Call for vigilance as Australia's own 'forced birthers' invigorated by US

Call for vigilance as Australia’s own ‘forced birthers’ invigorated by US decision

Australians are expressing solidarity with American women following the Supreme Court decision overturning the constitutional right to abortion access.

But we can’t look at what’s occurring in the US and see it merely as something happening “over there”.

This decision is a reminder of how progress on women’s rights and human rights can quickly disappear.

And a reminder that Australia has its own versions of Brett Kavanaugh, Amy Coney Barrett and Donald Trump (who quickly took credit for the Supreme Court’s decision) waiting in the wings. Our own army of “forced birthers” (a much more accurate term than the hypocrisy of declaring they are “pro-life”) are likely feeling invigorated by the achievements of their US counterparts.

Even without forced birthers pushing to wind back achievements made in Australia — we still have work do on ensuring that abortion is accessible to anyone who is pregnant, regardless of where they live, how much money they have, and who they are. As Madeline Hislop outlines today for Women’s Agenda, abortion access varies by state and is particularly limited for women living regionally and remotely.

So what does it mean to remain vigilant on reproductive rights in Australia? It starts by noting who is and who is not speaking out.

Prime Minister Anthony Albanese has described the US Supreme Court decision as distressing and a setback for women. He said people are “entitled to their own views, but not to impose their views on women for whom this is a deeply personal decision”.

We wait to hear Opposition Leader Peter Dutton’s response, particularly to see if he agrees with his colleague, Queensland LNP senator Matt Canavan, who tweeted following the SCOTUS decision that it’s: “A wonderful day to protect human life.”

Minister for women Katy Gallagher said the decision is a reminder for Australians “to remain vigilant because hard-fought-for wins before our parliaments can be taken away easily”.

Shadow Minister for Women Sussan Ley described the decision as a “backwards step for women”.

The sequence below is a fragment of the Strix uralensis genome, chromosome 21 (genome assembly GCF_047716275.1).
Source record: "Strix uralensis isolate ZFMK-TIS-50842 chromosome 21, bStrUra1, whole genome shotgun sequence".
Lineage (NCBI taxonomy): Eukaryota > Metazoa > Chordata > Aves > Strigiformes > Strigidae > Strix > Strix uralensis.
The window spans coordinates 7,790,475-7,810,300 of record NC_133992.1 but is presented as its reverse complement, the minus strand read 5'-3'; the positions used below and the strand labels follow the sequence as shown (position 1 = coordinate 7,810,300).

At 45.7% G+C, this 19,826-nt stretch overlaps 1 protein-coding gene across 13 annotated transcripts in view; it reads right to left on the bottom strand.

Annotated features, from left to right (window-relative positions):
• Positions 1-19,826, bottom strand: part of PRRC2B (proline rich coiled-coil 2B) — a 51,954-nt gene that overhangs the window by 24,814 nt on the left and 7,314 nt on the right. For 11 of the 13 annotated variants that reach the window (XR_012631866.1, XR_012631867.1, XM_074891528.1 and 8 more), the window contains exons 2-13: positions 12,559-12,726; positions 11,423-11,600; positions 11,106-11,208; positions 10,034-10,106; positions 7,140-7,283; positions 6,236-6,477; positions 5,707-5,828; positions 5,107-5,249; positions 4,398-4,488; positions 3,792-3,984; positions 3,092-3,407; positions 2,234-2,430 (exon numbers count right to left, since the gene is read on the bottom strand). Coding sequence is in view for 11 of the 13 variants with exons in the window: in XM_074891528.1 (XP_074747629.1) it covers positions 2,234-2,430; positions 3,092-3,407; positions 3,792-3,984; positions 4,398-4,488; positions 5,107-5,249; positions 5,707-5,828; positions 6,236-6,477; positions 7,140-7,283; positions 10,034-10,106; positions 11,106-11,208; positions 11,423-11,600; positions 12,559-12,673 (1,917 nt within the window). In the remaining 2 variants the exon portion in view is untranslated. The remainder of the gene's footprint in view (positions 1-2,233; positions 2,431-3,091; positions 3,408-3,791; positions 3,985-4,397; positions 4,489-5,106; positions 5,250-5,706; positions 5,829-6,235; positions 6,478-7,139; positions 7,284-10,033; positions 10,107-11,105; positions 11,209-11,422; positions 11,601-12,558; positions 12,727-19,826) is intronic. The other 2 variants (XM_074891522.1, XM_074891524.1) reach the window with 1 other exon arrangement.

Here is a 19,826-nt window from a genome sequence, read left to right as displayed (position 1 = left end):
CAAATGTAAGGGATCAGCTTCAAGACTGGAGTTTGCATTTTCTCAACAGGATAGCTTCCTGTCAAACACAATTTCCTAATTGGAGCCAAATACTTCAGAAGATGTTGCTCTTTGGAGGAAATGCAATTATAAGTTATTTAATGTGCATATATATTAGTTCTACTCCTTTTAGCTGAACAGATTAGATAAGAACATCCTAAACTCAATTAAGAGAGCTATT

Meanwhile, vigilance has inspired more than 500 Australian organisations and individuals to sign on to a statement voicing their support for reproductive rights and access to legal, safe, timely and compassionate abortion.

Those signing the statement include organisations, healthcare professionals, advocates and concerned individuals. They say they stand in solidarity with healthcare professionals who provide abortion care, as well as with every person who has accessed an abortion or may need to in the future.

Children by Choice CEO and advocate for reproductive rights in Australia, Daile Kelleher, says the Labor Government must outline steps it’s taking to progress the bipartisan commitment in the National Women’s Health Strategy for universal, free or low cost abortion access in Australia by 2030.

She says that legislation alone won’t translate into free and compassionate abortion care. Rather, every Australian state, territory and federal governments must ensure abortion care is embedded within health systems, so reproductive healthcare never becomes the subject of political debate.

Meanwhile, as the signed statement notes, we must always consider how any barriers to abortion access will disproportionately impact those who already experience barriers to healthcare — including First Nations women, women of colour, migrant and refugee women, women with disabilities and women experiencing domestic and family violence, coercive control or reproductive coercion. Silence is not an option. Vigilance is a must.

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